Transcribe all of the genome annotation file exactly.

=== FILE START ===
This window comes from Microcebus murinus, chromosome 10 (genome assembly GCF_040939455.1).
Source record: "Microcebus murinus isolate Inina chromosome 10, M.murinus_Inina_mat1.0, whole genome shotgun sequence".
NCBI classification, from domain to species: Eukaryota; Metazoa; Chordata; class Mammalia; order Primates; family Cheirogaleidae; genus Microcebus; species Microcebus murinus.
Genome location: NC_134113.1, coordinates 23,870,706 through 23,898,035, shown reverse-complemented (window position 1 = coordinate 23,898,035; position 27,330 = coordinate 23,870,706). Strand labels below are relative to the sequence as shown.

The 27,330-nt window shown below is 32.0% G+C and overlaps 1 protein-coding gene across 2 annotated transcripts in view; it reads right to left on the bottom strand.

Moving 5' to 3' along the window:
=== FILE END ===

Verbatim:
This window comes from Microcebus murinus, chromosome 10 (genome assembly GCF_040939455.1).
Source record: "Microcebus murinus isolate Inina chromosome 10, M.murinus_Inina_mat1.0, whole genome shotgun sequence".
NCBI classification, from domain to species: Eukaryota; Metazoa; Chordata; class Mammalia; order Primates; family Cheirogaleidae; genus Microcebus; species Microcebus murinus.
Genome location: NC_134113.1, coordinates 23,870,706 through 23,898,035, shown reverse-complemented (window position 1 = coordinate 23,898,035; position 27,330 = coordinate 23,870,706). Strand labels below are relative to the sequence as shown.

The 27,330-nt window shown below is 32.0% G+C and overlaps 1 protein-coding gene across 2 annotated transcripts in view; it reads right to left on the bottom strand.

Moving 5' to 3' along the window: